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SATURDAY, JULY 1, 1905.
ALBUQUKKQUE EVENING CITIZEN.
JIM CORBETT GOT SHIVERS
WHEN HE FACED FITZSIIE10NS
By Jamee J. Corbett.
(Copyright, 1905, by the Newspaper
George Dixon and Champion Jef
frie were the two coolest fighters
that ever stepped Into a ring.
The former would sit in his dress
ing room, lead the papers and dis
cuss fighters of promise before a bat
tle. I rvmember on one occasion the lit
tle nei;ro asked for pen and Ink, He
quietly wrote a letter to a friend In
i-e middle west. Not the least bit
of nervousness was displayed, and the
letter Is today preserved by Dixon's
friend as a souvenir of the great lit
tle -man's nerve.
On another occasion Dixon sent for
a bootblack to come and shine a pair
af shoes, as he wanted them after the
fight, to wear to a dinner to be given
Jn his bo nor by some friends, if he
Asked what be thought his chances
were against Fits, Jeff said: "I think
I will win. If I don't, I won't make
Petor Jackson and myself were
prolbly the most nervous of all fue
bg fighters. Jackson, at least an
hour before the fight, would begin
drinking brandy in small bits.
At the l!? Jackson would be keyed
to a high pitch and his nervousness
would be plain to every spectator for
at lenst two rounds, when ne would
settle down and work like a whirl
Before I won the title I never ap
peared on the atage. I was at home
in the ring, as much so as at the din
ner table. But when I made my first
trip around the country as an actor,
I lost a lot of coolness. The long
strain I was under each day told on
me. Consequently, when I met Fltz
fcimmons I was a different man than
when I faced Sullivan; I was ex-
"CHANCE FOR MITCHELL AND SULLIVAN."
Jeffries' actions are somewhat dif
ferent, but display even greater cool
doss than those of Dixon.
When a match is made, Jeff shows
great interest and taiks to his friends
Almost continually of the coming
struggle. As the date of the battle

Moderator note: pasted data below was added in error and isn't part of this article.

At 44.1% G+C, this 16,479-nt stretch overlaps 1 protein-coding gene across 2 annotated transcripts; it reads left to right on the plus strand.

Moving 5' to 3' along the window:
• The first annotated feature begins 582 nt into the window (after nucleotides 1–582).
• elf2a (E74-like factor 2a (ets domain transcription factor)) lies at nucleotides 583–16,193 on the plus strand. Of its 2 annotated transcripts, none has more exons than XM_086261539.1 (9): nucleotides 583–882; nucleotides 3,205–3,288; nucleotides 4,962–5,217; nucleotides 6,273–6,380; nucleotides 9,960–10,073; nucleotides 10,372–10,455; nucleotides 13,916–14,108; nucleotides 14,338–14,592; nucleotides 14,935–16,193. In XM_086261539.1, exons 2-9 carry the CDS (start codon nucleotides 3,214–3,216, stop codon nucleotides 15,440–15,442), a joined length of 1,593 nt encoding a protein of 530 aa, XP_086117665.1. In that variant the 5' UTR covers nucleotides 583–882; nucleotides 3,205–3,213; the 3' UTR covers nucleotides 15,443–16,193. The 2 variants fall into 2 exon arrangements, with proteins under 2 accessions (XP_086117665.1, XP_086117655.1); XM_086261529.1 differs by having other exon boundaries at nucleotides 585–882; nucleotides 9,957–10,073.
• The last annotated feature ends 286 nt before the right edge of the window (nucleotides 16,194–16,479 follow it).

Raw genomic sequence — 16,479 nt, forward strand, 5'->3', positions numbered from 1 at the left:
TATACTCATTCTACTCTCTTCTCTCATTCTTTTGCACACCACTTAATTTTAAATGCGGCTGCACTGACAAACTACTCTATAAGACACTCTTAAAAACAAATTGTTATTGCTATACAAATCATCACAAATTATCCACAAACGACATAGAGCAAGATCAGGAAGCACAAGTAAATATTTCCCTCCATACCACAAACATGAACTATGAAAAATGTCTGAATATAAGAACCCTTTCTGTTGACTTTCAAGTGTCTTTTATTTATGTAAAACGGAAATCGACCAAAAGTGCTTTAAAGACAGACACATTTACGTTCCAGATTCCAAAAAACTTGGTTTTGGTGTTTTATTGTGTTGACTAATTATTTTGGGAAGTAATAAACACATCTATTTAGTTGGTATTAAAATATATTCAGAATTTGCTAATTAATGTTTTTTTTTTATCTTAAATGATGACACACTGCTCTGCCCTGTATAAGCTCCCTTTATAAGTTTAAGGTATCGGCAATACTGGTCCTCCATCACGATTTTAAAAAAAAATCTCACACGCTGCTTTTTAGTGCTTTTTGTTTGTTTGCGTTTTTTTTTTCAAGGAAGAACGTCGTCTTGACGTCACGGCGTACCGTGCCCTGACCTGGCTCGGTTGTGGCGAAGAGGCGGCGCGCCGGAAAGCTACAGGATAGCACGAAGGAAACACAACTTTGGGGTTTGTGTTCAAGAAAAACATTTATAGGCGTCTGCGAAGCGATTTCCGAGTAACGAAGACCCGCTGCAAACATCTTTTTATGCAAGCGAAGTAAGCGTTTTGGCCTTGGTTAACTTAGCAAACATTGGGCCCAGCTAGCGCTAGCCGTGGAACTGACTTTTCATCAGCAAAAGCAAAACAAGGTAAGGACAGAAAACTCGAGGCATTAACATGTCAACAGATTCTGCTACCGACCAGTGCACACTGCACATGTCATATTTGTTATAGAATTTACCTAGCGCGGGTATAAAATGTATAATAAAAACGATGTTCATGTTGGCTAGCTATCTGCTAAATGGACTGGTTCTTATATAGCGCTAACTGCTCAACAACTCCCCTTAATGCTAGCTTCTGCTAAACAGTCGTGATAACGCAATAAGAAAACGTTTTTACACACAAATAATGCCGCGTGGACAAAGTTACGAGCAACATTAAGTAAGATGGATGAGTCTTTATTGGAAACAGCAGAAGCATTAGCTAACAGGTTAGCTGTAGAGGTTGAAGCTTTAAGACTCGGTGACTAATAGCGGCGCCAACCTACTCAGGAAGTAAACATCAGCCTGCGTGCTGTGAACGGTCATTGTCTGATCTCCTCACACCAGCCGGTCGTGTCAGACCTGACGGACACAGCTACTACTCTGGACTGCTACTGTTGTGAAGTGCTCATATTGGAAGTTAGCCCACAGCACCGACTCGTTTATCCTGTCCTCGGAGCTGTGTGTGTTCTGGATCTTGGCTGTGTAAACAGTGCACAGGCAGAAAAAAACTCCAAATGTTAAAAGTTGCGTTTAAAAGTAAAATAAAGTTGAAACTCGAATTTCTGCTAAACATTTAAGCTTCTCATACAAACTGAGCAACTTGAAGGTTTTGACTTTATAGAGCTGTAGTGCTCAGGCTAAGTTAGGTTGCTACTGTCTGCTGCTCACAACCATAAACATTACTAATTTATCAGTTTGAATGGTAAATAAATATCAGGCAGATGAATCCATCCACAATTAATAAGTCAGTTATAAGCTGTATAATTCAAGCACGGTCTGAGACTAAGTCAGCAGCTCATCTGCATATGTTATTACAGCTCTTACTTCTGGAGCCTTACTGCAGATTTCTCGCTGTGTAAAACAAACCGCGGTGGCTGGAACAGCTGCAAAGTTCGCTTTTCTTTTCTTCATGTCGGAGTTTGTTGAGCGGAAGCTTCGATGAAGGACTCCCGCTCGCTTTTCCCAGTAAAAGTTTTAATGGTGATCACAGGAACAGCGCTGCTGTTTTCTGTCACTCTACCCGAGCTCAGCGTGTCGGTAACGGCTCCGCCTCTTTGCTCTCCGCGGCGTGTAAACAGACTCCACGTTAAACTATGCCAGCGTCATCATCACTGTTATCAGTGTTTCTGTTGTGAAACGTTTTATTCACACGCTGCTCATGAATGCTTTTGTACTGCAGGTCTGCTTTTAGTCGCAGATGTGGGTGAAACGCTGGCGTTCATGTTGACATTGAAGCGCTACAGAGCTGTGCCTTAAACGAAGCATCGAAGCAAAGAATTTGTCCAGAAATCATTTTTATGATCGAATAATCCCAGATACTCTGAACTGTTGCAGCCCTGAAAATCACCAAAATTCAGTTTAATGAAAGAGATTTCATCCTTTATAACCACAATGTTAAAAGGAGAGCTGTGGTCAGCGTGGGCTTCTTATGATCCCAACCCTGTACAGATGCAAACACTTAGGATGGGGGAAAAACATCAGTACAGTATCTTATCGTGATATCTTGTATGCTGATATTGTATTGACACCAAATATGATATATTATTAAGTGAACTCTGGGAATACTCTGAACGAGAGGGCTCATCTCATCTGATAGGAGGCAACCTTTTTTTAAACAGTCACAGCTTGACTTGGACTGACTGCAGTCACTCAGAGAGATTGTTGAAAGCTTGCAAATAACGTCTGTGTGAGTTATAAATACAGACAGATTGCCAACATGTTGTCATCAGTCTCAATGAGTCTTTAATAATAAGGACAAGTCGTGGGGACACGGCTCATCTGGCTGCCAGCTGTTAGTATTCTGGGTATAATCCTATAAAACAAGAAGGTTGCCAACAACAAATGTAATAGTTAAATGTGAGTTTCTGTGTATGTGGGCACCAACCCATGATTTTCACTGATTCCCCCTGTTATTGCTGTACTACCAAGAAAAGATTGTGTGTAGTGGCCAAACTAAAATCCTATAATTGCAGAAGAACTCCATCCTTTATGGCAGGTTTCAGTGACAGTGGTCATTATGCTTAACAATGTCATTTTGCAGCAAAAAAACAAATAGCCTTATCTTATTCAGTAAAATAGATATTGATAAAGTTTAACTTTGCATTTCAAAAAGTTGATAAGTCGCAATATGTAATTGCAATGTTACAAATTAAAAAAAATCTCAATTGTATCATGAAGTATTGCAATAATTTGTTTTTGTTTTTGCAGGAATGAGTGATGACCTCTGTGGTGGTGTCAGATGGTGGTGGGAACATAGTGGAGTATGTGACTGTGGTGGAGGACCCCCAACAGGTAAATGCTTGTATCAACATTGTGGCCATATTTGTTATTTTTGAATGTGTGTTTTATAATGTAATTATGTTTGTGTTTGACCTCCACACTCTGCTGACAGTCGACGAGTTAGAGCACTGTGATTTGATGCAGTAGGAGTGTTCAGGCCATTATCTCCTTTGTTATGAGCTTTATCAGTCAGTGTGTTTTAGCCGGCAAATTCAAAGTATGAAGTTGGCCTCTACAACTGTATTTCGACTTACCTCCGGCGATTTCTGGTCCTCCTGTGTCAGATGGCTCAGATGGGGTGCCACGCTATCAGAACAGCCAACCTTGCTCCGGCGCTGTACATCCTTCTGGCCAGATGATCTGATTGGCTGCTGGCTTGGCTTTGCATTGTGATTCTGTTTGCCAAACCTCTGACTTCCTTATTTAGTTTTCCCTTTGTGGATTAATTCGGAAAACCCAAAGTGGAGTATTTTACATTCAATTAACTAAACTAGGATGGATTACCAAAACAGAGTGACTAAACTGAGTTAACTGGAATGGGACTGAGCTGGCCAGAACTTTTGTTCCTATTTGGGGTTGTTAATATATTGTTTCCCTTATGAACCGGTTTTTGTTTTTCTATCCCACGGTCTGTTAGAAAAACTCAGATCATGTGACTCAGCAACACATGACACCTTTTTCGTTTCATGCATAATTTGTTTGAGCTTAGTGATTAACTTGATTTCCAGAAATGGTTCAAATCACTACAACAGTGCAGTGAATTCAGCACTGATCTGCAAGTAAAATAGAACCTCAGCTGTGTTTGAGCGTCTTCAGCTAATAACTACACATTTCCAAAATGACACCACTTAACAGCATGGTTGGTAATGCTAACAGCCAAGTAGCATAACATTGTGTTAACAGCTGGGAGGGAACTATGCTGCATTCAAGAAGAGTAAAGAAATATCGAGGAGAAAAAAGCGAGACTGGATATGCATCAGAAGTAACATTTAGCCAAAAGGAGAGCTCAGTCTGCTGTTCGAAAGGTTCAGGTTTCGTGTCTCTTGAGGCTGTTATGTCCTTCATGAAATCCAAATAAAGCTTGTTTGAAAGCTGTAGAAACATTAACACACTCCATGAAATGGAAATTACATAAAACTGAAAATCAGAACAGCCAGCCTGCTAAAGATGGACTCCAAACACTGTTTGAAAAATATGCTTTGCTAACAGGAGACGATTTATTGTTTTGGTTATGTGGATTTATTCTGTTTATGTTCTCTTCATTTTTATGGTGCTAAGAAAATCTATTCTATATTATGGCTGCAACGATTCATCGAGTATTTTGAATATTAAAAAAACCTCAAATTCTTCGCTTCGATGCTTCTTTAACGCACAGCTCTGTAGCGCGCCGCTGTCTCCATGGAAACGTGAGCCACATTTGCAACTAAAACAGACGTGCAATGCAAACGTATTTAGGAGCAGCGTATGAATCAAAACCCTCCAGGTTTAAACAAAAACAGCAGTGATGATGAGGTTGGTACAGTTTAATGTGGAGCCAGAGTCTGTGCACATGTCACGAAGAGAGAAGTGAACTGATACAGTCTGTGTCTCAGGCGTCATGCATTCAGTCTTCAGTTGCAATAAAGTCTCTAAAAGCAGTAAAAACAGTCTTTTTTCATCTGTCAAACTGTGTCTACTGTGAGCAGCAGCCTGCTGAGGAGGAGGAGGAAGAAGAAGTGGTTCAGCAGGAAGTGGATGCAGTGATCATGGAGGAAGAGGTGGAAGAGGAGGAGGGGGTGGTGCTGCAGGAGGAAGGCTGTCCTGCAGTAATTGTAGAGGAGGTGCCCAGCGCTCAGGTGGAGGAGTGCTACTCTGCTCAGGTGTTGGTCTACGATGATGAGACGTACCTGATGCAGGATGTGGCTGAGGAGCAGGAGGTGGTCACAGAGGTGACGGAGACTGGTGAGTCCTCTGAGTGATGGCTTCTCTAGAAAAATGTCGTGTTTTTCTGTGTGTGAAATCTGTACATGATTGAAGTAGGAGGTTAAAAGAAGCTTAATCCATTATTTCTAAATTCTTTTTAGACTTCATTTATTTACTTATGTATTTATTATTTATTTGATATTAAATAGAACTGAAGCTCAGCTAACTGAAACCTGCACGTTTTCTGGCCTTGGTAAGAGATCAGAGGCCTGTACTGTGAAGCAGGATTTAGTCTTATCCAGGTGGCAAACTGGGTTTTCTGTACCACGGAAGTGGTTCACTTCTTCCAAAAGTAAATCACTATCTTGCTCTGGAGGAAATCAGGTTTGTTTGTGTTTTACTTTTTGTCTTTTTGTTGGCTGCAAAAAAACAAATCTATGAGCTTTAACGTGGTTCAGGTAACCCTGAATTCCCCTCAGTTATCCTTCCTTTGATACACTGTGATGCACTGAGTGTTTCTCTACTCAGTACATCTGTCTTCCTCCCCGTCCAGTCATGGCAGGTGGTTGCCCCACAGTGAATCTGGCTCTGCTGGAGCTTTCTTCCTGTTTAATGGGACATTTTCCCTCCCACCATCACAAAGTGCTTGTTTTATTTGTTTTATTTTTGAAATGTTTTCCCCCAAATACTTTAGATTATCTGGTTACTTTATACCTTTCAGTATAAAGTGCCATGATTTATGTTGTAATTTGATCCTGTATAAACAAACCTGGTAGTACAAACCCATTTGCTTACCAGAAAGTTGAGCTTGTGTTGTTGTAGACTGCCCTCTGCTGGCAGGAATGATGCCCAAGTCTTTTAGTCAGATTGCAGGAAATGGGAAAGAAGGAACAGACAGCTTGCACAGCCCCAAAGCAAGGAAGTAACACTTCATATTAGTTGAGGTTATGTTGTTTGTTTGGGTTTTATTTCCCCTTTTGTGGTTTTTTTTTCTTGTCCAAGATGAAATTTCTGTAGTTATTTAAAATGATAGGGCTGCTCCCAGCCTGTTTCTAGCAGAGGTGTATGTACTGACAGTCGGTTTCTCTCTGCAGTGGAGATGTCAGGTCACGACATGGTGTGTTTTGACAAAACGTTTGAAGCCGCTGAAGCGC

Approaches, Jeff grows Indifferent.
This ia due chiefly to toe fact that he
realize his condition is gradually
nearing perfection, and that he will
be capable of doing his best when be
steps into the ring.
I remember before his fight with me
at Coney Island, he would ask his
friends repeatedly -what they thought
of his chances, and of course lie al
ways received a flattering answer,
which, by the way, never carried any
weight with the big fellow, even n
the opinions were solicited.
The pror-osltlon Jeff has to face,
never cuts any figure with him in
training. He probably worked harder
for the Munroe fight than he did tor
the FitzEiinmons battle, which gave
him the title.
Before he shook hands with the
miner "tie chewed gum in an uncon
cerned manner. One would have
thought that he was going to give au
exhibition with some friend.
Before his fight with Fitzslmmons,
Jeff was Joshing with some friends
and was late getting into the ring.
When he finally arrived, he wore a
small cap and heavy sweater, and
Jumped into the ring -with the agility
of a cat.
Bob Fltzbimmons, by the way, al
ways let some one else do his wor
rying. His wife, he claims, used up
enough nervous energy for both. He
always held that many a good fighter
dropped a battle because he did too
Before his fight with Gus Ruhlin,
at the Garden, in New York, Fits went
to sleep ia his room in a nearby ho
tel. Tie had given his trainer- In
structlons not to wake him until the
The noise and rattle of the cars
botherel him and he sought a quieter
place, and when the time for the bat
tle came, Fitz was missing. His
trainer sought him high and low but
his whereabouts was -not revealed.